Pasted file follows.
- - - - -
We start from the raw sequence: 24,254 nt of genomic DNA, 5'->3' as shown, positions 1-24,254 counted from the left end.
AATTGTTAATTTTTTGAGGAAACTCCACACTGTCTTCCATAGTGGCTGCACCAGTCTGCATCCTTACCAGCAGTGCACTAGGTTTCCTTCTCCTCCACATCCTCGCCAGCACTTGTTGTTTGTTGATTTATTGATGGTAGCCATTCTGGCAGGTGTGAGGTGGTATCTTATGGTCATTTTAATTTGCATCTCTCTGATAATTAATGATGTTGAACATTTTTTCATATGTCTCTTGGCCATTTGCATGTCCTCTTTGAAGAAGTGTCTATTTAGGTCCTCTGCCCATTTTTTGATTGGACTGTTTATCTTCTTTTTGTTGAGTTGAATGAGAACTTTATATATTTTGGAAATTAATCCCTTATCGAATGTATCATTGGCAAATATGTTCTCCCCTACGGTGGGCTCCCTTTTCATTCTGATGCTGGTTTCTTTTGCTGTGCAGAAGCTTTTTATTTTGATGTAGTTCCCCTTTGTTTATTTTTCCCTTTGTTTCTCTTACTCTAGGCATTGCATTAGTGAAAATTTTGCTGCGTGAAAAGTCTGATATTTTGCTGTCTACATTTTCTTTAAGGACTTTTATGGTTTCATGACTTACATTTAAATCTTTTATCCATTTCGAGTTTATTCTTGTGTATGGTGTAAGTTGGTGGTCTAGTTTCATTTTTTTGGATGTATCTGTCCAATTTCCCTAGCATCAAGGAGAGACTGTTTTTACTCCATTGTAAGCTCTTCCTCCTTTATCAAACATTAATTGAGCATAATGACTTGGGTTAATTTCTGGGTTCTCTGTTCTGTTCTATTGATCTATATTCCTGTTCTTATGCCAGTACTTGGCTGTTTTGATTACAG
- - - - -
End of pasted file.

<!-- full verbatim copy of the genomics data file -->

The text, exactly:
We start from the raw sequence: 24,254 nt of genomic DNA, 5'->3' as shown, positions 1-24,254 counted from the left end.
AATTGTTAATTTTTTGAGGAAACTCCACACTGTCTTCCATAGTGGCTGCACCAGTCTGCATCCTTACCAGCAGTGCACTAGGTTTCCTTCTCCTCCACATCCTCGCCAGCACTTGTTGTTTGTTGATTTATTGATGGTAGCCATTCTGGCAGGTGTGAGGTGGTATCTTATGGTCATTTTAATTTGCATCTCTCTGATAATTAATGATGTTGAACATTTTTTCATATGTCTCTTGGCCATTTGCATGTCCTCTTTGAAGAAGTGTCTATTTAGGTCCTCTGCCCATTTTTTGATTGGACTGTTTATCTTCTTTTTGTTGAGTTGAATGAGAACTTTATATATTTTGGAAATTAATCCCTTATCGAATGTATCATTGGCAAATATGTTCTCCCCTACGGTGGGCTCCCTTTTCATTCTGATGCTGGTTTCTTTTGCTGTGCAGAAGCTTTTTATTTTGATGTAGTTCCCCTTTGTTTATTTTTCCCTTTGTTTCTCTTACTCTAGGCATTGCATTAGTGAAAATTTTGCTGCGTGAAAAGTCTGATATTTTGCTGTCTACATTTTCTTTAAGGACTTTTATGGTTTCATGACTTACATTTAAATCTTTTATCCATTTCGAGTTTATTCTTGTGTATGGTGTAAGTTGGTGGTCTAGTTTCATTTTTTTGGATGTATCTGTCCAATTTCCCTAGCATCAAGGAGAGACTGTTTTTACTCCATTGTAAGCTCTTCCTCCTTTATCAAACATTAATTGAGCATAATGACTTGGGTTAATTTCTGGGTTCTCTGTTCTGTTCTATTGATCTATATTCCTGTTCTTATGCCAGTACTTGGCTGTTTTGATTACAG